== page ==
The Adventure of the Cure That Wasn’t

Published June 16, 2014 · Estimated reading time: 7 minutes · Share your thoughts
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The Remedy: Robert Koch, Arthur Conan Doyle, and the Quest to Cure Tuberculosis (2014)
Thomas Goetz
320 pages

*Originally published in Speaking of Medicine (PLOS).

Marzieh Ghiasi and Madhukar Pai from McGill University & McGill International TB Centre, Montreal, review “The Remedy” by Thomas Goetz

No image is more iconic of the Victorian age than that of a detective with a deerstalker cap, pipe, and magnifying glass roaming the dark streets of London in search of criminals and murderers. Hidden in plain sight, the real killers of the nineteenth century were infectious diseases such as tuberculosis, responsible for as many as a quarter of all deaths in that era.

In The Remedy (2014) science journalist Thomas Goetz recounts the stories of Robert Koch, the founder of modern bacteriology, and Arthur Conan Doyle, the physician-author of the Sherlock Holmes series. In two narratives that run in parallel and eventually intersect, Goetz introduces a cast of pioneering medical detectives, from Koch’s scientific rival Louise Pasteur, to Conan Doyle’s inspiration for Sherlock Holmes, Joseph Bell. We follow a search for causative agents, preventive vaccines, and remedies for some of the deadliest infections in the Victorian era. Goetz describes how the principles of evidence-based science and systematic experimentation guided these ground-breaking discoveries, and how overlooking these principles led to setbacks.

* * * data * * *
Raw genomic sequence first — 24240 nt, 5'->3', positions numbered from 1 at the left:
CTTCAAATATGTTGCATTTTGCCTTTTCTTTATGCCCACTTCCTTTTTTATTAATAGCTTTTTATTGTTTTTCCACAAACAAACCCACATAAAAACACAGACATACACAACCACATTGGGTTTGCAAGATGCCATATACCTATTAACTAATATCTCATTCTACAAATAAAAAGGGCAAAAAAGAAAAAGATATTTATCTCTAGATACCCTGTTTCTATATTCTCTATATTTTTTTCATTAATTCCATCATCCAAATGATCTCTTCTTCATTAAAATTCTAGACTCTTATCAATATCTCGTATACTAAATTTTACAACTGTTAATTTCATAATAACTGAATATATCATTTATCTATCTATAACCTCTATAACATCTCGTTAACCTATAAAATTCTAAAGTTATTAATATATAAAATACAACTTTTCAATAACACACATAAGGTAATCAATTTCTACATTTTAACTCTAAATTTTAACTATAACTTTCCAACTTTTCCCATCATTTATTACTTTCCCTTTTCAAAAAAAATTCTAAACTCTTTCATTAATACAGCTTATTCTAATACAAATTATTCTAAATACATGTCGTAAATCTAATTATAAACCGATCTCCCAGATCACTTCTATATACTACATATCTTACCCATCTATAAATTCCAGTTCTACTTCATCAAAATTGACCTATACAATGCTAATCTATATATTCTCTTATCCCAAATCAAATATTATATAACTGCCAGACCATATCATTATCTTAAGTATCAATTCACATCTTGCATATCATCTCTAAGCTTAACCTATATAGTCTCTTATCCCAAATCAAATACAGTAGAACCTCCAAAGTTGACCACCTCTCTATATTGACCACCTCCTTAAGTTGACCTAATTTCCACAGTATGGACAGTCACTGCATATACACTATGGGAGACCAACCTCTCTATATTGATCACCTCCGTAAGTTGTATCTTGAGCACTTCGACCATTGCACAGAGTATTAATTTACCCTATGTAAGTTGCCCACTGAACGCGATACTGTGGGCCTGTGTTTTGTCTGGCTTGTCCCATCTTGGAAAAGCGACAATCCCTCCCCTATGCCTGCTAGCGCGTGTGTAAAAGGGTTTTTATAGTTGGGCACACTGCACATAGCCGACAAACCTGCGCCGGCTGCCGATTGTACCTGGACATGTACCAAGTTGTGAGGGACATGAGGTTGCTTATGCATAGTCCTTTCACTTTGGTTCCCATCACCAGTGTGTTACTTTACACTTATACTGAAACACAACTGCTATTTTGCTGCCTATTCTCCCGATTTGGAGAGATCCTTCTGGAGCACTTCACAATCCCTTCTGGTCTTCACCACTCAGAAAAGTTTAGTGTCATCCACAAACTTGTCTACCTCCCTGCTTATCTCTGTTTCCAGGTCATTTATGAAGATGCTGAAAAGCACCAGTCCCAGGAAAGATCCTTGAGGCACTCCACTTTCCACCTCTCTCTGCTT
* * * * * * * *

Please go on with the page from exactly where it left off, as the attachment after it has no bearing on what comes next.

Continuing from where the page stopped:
Robert Koch, Louis Pasteur and other microbiologists made a cast of pioneering medical detectives.  A mural at The Ohio State University Social Administration Building. Source: The Short North Gazette.

Robert Koch, Louise Pasteur and other microbiologists made a cast of pioneering medical detectives, illustrated in a mural at The Ohio State University. Source: The Short North Gazette.

The Remedy begins by tracking Robert Koch working as a town doctor in Germany. Limited by resources, but moved by his experience tending the wounded in the Franco-Prussian war, he investigated the causative agents of infections. Secluded from the continental scientific community, he developed tools and methods to study bacteria which we still use, from the white mouse lab to culture media. He also developed a set of postulates, a step-wise checklist for demonstrating that a disease is caused by an organism. These real as well as thinking tools allowed him to find and track the life course of the causative agent for anthrax—Bacillus anthracis, an irrefutable proof for the then-nascent germ theory.

The strength of the book is Goetz’s page-turning account of one of science’s greatest rivalries, between Koch and the French scientist Louise Pasteur who was gaining fame for his work on vaccinations for anthrax and rabies, microbial fermentation and pasteurization. Goetz masterfully weaves primary sources, including letters and conference notes, to describe a race driven by a clash of egos, nationalism, and ambition. This competition ended in a breakthrough for Koch, who became the first to identify the infectious agent for tuberculosis— Mycobacterium tuberculosis. According to Goetz, Koch’s ambitions went further as he sought to find a cure for tuberculosis.

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